The 10 Key Steps to a Zero Waste Event
2018 was a fascinating year in terms of consumer awareness. Never before have people caused such furore about the wasteful reality of music festivals, sport events and other cultural happenings around the world. It is not the first time we’ve seen parks and arenas transformed into wastelands, but it is the first time images of the aftermath has sparked such outrage amongst people.
It seems something has shifted.
People are frustrated that nothing is done about it, often not realising that they are the ones who have the power to change the way these events are run. Until that connection is established however, the responsibility must fall on the organiser. In the last few years we have come across quite a few event planners out there that really knows how to successfully run zero waste events. Organisers that don’t just say they want to have a low impact on the environment, but who actually delivers without being motivated by public outrage.
Whether you run a school fete, a small cafe, a farmers market or a music festival, these are the things I have been asked to share with organisers time and time again.
The 10 key things for successfully running a zero waste event
1) Clear communication. On websites, newsletters, emails, tickets, banners, posters and any promotional material, it should clearly state that it is a zero-waste event and that there are certain rules attendees are required to adhere to. Here is an example of text that can be used; "This is a zero waste event, please bring your own cups, plates and utensils. Free wash-stations available.”
2) Plan for people forgetting! Set up a cutlery, plate and cup stall where people can hire what they need for a small fee. Make sure there are wash-up bays near the food areas.
3) Water stations. Make sure water stations can be easily located throughout the site to make sure people stay hydrated.
4) Hire food stalls that share the same values! When stall holders are onboard with your values you know that they will adhere to the rules of no single use items and other avoidable waste related to food and drinks. Biodegradable is not compostable and anything ‘single use’ still requires a lot of valuable resources to manufacture, package and transport, only to be thrown in the bin or the compost after a few minutes. So lets avoid single use and get creative with the way food is served. Cakes can easily be served on a banana leaf and most foods can be handed over in bread! Make sure you cater for vegans and celiacs! Renew Fest in Mullumbimby only allowed waste free caterers to operate at their event.
5) Have bins clearly marked - FOOD WASTE, COMPOST, RECYCLING and LANDFILL. The last two are totally avoidable with a bit of planning. On each one, mention what goes into them and WHY. Food waste can be sent to pig farms, compostables can be turned into soil, recycling profits could be donated to a local cause. If you need a general waste bin, you could have the event goals stated on it, something that makes people think twice before they dispose anything. It encourages responsible behaviour and engages people in your cause. Wanderlust displayed that they had a goal of less than 1 bin of general waste over their 4 day yoga event. That simple message not only got a lot of people talking and taking photos of the sign, but it made people act more responsibly.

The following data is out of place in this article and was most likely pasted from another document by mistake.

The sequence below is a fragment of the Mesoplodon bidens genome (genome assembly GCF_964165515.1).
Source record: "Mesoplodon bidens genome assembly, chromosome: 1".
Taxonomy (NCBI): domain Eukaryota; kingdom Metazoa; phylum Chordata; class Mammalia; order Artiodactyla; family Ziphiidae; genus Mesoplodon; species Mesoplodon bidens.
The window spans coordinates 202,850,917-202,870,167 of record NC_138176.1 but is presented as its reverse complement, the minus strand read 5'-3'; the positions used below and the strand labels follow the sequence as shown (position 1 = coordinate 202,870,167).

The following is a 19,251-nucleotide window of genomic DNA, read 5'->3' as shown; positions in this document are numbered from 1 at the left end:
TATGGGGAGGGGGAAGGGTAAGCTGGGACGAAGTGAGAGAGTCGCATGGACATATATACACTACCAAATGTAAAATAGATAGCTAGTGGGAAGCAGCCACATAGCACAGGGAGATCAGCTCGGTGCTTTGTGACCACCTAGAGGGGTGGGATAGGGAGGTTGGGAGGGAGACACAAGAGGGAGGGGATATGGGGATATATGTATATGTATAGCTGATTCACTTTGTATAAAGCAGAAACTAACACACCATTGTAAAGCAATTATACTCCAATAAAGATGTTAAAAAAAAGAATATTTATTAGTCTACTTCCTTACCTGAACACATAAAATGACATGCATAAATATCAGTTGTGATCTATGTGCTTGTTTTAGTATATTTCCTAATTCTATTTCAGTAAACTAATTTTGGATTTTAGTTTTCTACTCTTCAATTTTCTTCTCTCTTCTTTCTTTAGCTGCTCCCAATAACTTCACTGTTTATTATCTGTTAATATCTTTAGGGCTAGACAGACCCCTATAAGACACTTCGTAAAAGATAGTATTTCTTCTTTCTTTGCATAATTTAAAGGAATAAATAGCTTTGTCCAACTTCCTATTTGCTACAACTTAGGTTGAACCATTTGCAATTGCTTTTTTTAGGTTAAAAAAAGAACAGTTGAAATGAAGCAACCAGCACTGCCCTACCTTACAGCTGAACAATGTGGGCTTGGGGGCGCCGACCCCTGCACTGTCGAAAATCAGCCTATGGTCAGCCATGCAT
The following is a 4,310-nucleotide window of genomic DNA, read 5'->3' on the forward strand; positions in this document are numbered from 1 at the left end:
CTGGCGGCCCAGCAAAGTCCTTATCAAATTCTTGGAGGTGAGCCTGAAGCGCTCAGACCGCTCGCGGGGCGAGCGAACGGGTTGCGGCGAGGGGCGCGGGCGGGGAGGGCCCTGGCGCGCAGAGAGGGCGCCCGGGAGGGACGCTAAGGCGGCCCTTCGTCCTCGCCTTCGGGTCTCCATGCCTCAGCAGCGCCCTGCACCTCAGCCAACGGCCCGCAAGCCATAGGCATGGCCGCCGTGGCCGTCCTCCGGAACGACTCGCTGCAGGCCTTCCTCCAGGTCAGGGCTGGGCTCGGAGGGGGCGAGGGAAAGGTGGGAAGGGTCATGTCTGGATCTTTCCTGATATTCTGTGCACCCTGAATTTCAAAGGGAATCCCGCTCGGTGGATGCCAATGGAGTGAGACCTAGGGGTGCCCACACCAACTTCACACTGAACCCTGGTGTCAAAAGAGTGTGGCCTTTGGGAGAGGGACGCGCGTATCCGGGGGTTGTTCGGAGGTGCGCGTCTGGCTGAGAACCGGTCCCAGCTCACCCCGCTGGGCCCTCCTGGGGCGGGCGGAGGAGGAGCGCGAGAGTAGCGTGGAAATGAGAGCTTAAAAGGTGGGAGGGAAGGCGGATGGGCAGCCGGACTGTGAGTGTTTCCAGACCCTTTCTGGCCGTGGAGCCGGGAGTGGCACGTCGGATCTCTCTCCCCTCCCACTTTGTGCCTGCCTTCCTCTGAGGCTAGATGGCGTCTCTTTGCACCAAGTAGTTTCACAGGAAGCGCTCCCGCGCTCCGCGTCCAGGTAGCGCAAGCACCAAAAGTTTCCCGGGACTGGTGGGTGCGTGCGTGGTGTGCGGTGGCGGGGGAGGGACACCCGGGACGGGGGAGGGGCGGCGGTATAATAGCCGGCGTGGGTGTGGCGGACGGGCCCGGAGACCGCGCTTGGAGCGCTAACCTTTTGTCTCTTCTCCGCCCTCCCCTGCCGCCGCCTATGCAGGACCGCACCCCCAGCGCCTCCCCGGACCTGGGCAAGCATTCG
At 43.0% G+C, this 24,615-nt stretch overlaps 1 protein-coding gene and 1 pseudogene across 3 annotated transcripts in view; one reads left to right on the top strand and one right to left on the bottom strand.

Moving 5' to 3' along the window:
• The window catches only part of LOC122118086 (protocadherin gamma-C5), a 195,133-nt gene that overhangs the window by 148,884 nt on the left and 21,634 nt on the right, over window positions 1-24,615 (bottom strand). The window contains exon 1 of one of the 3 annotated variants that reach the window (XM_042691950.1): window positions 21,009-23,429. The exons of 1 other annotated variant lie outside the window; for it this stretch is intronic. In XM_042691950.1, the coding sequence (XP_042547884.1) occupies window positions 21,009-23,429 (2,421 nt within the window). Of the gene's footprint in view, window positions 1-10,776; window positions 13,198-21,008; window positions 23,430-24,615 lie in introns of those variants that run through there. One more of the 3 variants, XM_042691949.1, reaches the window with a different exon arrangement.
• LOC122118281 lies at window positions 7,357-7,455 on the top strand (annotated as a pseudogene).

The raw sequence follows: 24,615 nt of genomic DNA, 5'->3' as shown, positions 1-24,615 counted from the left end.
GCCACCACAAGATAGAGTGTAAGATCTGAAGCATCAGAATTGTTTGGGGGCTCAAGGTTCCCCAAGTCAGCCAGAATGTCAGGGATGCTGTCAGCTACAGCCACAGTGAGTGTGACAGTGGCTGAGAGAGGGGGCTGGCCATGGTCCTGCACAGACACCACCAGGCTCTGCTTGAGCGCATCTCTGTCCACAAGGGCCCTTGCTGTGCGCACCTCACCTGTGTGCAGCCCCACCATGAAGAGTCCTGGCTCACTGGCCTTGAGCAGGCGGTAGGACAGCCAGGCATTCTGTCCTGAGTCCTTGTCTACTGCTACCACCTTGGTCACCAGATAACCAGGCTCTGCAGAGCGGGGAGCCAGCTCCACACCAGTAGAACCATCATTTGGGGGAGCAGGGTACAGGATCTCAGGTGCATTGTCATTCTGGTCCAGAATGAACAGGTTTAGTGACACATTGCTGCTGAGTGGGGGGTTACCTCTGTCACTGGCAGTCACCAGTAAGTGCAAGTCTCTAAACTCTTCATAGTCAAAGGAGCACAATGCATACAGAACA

6) Have drink stalls / bars with drinks on tap. If everyone brings their own cup there is no need for drinks to be sold in bottles, and therefore no need for a recycling bin.
7) Utilise renewable energy. The seriously committed event organisers not only go for zero waste, they also run it on renewables. Renew fest is run 100% on solar.
8) Ban promotional marketing items. Most promotional items are only used once or twice and then forgotten. Any brand that wants to sponsor the event can do so by providing a service that creates value instead of waste. It could be an relax area with lounge chairs or a refreshing nibble or drink. Think experience over stuff. With no stuff there is no need for plastic bags to carry the ‘stuff’ in.
9) Avoid unnecessary event decor. Balloons, plastic confetti, glitter, battery powered wrist bands and anything that is an environmental nightmare to deal with afterwards should be avoided. At the Taylor Swift concerts, battery powered wristbands are given to every single person in the crowd, this could be easily avoided by installing interactive lights on each chair instead. Jack Johnson on the other hand has a strong focus on zero waste at all his concerts.
10) Highlight the good things you do! Many events utilise art as a way to create attention to the good things they are doing. Create something from plastic waste that creates attention or amaze the audience with some mind-blowing stats of how much waste was diverted from landfill. This makes people feel proud about supporting your event and it will inspire other event organisers to rethink the way they run their events.